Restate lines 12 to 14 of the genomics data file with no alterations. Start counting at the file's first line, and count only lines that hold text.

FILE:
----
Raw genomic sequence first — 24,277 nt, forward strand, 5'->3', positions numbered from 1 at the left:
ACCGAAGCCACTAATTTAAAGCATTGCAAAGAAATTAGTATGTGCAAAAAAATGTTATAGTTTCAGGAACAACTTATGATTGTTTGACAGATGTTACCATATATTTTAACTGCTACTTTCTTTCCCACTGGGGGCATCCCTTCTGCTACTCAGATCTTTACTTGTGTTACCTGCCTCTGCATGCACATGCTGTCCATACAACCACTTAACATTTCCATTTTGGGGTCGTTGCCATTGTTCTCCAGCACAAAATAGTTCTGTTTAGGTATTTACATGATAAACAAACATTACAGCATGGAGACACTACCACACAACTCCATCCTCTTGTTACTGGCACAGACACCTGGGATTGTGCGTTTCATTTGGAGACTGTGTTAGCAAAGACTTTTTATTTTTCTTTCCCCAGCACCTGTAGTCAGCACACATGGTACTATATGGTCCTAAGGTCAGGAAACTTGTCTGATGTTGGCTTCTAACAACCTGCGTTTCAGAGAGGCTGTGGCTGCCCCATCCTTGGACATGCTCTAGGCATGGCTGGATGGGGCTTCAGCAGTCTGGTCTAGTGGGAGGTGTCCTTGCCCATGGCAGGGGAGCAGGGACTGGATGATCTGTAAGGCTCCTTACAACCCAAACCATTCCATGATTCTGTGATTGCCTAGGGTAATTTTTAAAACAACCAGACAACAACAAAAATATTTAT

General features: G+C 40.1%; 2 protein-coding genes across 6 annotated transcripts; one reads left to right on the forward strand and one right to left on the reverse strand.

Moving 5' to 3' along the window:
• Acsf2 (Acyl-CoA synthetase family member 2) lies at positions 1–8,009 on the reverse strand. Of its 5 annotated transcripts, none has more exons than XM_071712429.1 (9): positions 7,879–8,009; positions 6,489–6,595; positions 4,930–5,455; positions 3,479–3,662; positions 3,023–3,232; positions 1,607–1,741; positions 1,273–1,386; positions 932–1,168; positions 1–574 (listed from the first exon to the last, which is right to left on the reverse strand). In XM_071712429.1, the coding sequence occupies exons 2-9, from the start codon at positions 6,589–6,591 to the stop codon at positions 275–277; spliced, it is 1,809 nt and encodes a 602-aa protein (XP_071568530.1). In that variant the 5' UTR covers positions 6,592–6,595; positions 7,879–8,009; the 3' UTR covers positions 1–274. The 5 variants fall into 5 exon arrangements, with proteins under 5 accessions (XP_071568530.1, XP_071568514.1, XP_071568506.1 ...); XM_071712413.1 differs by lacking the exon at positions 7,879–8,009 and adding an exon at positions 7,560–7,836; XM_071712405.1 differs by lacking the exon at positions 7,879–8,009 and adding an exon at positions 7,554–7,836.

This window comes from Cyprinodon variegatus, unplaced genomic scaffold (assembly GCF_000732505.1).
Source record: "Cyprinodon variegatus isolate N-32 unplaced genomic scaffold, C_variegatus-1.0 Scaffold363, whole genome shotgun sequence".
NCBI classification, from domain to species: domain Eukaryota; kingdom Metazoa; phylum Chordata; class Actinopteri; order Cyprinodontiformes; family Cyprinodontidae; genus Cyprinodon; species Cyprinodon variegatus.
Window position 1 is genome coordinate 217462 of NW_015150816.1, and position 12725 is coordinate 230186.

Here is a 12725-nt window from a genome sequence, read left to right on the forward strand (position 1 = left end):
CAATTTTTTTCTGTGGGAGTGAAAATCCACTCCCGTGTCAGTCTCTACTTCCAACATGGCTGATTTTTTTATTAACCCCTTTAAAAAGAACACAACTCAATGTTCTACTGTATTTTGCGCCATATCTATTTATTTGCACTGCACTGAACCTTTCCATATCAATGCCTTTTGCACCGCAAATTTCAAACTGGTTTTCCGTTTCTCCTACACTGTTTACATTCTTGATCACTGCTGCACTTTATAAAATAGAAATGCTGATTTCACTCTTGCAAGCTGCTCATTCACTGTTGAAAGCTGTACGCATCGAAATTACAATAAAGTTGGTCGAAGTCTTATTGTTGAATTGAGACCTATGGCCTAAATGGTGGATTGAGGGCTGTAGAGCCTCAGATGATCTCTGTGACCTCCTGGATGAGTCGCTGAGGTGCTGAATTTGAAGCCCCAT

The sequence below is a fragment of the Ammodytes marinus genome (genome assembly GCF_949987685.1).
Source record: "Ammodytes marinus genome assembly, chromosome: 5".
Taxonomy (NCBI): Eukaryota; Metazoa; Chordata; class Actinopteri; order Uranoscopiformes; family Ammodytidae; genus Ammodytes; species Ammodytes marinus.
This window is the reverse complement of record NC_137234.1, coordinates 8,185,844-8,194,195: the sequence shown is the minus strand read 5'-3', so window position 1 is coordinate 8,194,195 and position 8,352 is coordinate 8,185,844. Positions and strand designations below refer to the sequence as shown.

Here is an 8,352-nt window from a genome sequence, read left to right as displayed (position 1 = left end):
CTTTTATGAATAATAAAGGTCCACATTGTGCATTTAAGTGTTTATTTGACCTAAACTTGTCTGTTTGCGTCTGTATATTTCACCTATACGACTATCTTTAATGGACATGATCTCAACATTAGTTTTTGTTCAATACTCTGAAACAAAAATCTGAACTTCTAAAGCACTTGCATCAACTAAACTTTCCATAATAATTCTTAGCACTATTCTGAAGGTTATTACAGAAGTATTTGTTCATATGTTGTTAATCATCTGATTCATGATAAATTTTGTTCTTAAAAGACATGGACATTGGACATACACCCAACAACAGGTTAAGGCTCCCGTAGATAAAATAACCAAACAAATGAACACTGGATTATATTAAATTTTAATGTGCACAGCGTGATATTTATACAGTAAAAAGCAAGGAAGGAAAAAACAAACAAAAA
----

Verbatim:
The sequence below is a fragment of the Ammodytes marinus genome (genome assembly GCF_949987685.1).
Source record: "Ammodytes marinus genome assembly, chromosome: 5".
Taxonomy (NCBI): Eukaryota; Metazoa; Chordata; class Actinopteri; order Uranoscopiformes; family Ammodytidae; genus Ammodytes; species Ammodytes marinus.